HASH(0xbe61e4)

Study on Fort McMurray blaze suggests firefighters still suffering

Study suggests firefighters still suffering

EDMONTON — A new study suggests that those who battled the massive wildfire in Fort McMurray, Alta., continue to suffer both physically and mentally nearly a year after the blaze devastated the community.

Preliminary results of a University of Alberta report say one in five firefighters who attended the wildfire reported respiratory problems.

One in six has been diagnosed with depression or anxiety.

The study analyzed health records of 355 firefighters between six weeks to four months after the fire, which broke out in May 2016.

Participants reported coughing, wheezing and shortness of breath along with mental health challenges.

The fire forced more than 80,000 people in the Fort McMurray area to flee, destroyed more than 2,400 homes and other buildings, and had an estimated financial impact of almost $8.6 billion.

The report aims to offer an in-depth account of what firefighters endured during the months-long effort to quell the blaze and to develop strategies to minimize harm for first responders.

“Obviously it’s taxing. Mentally, physically,” Parkland County deputy fire chief Amber Coleman told CTV News. “Most of us still have that lingering cough, congestion.”

With the first phase of the study complete, researchers plan to focus their second phase on firefighters’ long-term health.

“Many people had access to the gear but by no means did everyone wear it,” said Nicola Cherry, the epidemiologist who led the study. “The second question is about scheduling. Again, if you are a Fort McMurray firefighter and it’s your home being burned down, you’re not going to want to go and take rest breaks and be away from the fire.”

Firefighters are being asked to complete an online survey and share their medical records. The information, which is kept private, is then used to help researchers build a profile of who was affected, pinpoint areas of concern and offer solutions.

The recommendations could cover a gamut of firefighting protocol, from use of proper equipment to reasonable shift changes.

“Is it better to go in for 10 days and then have 10 days off, or is it better to go for two days and then have two days to recover?” Cherry said.

Coleman described the fire as “a war zone” and said that when it came to mental health, some less-experienced firefighters were surprised by the toll.

“I think I was a little bit prepared, whereas maybe some of the newer members weren’t,” she said. “We watched the members to make sure they have the outlet to talk about it, to ask questions, to seek help if they need it.”

The research may prove to be an important reflection for future fires, which have come to be expected in Alberta during the dry summer months.

“It will happen again, and so (we should) prepare for when it does happen again,” Coleman said.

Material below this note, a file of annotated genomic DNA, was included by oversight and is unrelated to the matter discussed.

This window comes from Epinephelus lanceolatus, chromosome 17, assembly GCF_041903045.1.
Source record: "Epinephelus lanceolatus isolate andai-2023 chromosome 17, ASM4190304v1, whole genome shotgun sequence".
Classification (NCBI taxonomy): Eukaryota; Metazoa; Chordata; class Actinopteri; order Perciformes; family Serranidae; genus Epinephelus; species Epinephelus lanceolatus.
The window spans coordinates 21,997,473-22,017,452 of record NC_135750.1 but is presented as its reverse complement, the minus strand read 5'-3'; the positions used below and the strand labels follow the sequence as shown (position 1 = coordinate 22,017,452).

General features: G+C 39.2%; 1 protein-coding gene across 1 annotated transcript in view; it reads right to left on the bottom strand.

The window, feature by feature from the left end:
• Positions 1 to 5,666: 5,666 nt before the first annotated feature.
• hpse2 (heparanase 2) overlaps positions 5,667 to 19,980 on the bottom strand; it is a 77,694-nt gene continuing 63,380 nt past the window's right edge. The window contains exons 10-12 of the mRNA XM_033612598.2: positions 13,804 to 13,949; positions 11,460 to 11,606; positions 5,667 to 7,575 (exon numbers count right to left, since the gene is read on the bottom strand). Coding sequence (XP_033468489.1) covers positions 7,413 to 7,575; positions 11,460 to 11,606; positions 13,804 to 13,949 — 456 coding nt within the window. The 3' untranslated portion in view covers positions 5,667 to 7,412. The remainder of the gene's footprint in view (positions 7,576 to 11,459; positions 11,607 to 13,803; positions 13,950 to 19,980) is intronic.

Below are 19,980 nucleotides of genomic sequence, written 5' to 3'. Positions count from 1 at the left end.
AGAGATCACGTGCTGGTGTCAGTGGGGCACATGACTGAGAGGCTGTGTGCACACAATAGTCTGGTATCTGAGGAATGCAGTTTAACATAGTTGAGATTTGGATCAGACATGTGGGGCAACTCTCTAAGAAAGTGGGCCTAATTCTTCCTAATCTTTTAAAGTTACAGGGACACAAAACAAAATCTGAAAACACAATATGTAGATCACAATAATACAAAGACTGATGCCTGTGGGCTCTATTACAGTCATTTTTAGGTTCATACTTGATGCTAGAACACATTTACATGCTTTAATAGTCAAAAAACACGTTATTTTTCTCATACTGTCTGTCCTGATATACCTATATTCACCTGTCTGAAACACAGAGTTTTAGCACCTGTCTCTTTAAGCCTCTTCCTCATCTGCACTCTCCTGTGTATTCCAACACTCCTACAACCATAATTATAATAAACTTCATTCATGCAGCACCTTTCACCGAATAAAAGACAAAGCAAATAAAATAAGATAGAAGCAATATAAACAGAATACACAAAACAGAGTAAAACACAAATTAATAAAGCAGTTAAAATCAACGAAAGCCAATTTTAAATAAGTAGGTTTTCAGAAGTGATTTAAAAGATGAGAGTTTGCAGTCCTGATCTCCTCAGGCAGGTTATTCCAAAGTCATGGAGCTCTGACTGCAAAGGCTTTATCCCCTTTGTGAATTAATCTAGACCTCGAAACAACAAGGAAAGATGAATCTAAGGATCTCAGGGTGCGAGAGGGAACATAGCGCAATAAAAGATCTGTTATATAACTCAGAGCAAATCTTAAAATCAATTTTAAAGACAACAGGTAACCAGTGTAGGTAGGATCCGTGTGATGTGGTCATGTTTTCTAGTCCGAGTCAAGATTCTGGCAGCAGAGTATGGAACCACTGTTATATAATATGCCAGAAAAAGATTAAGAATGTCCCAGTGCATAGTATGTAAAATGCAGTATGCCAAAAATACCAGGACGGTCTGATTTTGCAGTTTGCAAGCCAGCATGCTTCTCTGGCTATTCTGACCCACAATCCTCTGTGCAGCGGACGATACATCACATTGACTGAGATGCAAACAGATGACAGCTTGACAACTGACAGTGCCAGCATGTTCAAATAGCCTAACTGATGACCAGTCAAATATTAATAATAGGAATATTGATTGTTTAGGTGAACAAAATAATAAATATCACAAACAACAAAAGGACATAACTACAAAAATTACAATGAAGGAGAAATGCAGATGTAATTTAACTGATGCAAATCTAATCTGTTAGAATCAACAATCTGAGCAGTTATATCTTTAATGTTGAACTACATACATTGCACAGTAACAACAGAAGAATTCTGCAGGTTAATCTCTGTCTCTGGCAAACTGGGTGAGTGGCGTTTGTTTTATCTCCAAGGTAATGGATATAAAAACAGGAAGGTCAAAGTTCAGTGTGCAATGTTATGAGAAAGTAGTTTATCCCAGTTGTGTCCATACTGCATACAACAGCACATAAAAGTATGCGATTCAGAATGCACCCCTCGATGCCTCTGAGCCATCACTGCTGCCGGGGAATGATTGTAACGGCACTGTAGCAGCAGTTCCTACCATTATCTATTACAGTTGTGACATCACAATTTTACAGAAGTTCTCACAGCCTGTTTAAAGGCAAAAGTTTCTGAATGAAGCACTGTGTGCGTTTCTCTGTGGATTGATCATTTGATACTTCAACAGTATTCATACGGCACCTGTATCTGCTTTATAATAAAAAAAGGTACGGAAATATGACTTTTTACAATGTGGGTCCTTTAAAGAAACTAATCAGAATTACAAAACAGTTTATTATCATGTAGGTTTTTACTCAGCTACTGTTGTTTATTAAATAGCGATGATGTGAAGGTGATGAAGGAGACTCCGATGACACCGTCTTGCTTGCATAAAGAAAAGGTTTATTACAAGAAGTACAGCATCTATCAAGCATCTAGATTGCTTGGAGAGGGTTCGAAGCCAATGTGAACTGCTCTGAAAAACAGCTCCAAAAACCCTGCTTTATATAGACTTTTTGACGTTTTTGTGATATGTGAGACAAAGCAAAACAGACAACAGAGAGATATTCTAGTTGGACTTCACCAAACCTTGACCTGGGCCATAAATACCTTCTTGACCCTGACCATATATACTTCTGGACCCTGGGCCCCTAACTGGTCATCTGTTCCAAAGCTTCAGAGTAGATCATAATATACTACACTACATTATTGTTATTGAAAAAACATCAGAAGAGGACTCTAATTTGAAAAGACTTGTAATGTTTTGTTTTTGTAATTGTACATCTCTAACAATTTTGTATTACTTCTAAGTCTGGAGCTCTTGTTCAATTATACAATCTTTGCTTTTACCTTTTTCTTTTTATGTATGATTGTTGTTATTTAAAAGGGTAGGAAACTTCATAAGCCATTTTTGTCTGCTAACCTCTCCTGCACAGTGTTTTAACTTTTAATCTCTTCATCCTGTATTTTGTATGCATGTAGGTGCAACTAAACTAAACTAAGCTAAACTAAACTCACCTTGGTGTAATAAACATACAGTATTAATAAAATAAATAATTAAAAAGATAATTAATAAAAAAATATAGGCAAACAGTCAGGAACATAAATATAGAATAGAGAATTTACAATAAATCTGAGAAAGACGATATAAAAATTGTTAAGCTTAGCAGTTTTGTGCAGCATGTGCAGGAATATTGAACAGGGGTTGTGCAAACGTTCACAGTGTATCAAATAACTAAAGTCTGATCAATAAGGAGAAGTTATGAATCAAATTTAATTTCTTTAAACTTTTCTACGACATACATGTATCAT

(CTV News)

 

The Canadian Press

Just Posted

Foreinger feeling like the first time after 40

Foreigner doesn’t miss a beat after 40 years

Octoberfest is the toast of the town

Eighth annual night of fun, music and brews

Vees lose 4-2 to Wenatchee

The Vees face the Wild again Wednesday, on home ice

Five decades of volunteering

Even though she is approaching 70, Merle kindred continues to volunteer around the world

Human remains found at Silver Creek property

RCMP have been searching the property in the 2200 block of Salmon River Road for the past three days

VIDEO: Sears liquidation sales continue across B.C.

Sales are expected to continue into the New Year

VIDEO: Oprah Winfrey and a celebrities attend ‘B.C. Miracle Concert’

Fundraiser featured Foster, Steven Tyler, The Tenors, Matteo Bocelli, Laura Bretan, Carly Rae Jepsen

New B.C. acute care centre opens for young patients, expectant mothers

Facility aims to make B.C. Children’s Hospital visits more comfortable

Search ramps up for B.C. woman after dog, car found near Ashcroft

Jenny Lynn Larocque’s vehicle and dog were found in Venables Valley, but there is no sign of her

Police officer hit by car, stabbed in Edmonton attack back on job

Const. Mike Chernyk, 48, returned to work Thursday

UBC medical students learn to care for Indigenous people

Students in health-related studies to take course, workshop to help better serve Aboriginal people

Dorsett has 2 goals, assist in Canucks’ 4-2 win over Sabres

‘It was a real good hockey game by our group,’ Canucks coach Travis Green said.

Berry disappointed: Bear tries to eat fake fruit on woman’s door wreath

A Winnipeg woman has taken her berry-embellished wreath down, after a hungry bear visited her porch

B.C. search groups mobilize for missing mushroom picker

Searchers from across the province look for Frances Brown who has been missing since Oct. 14.

Most Read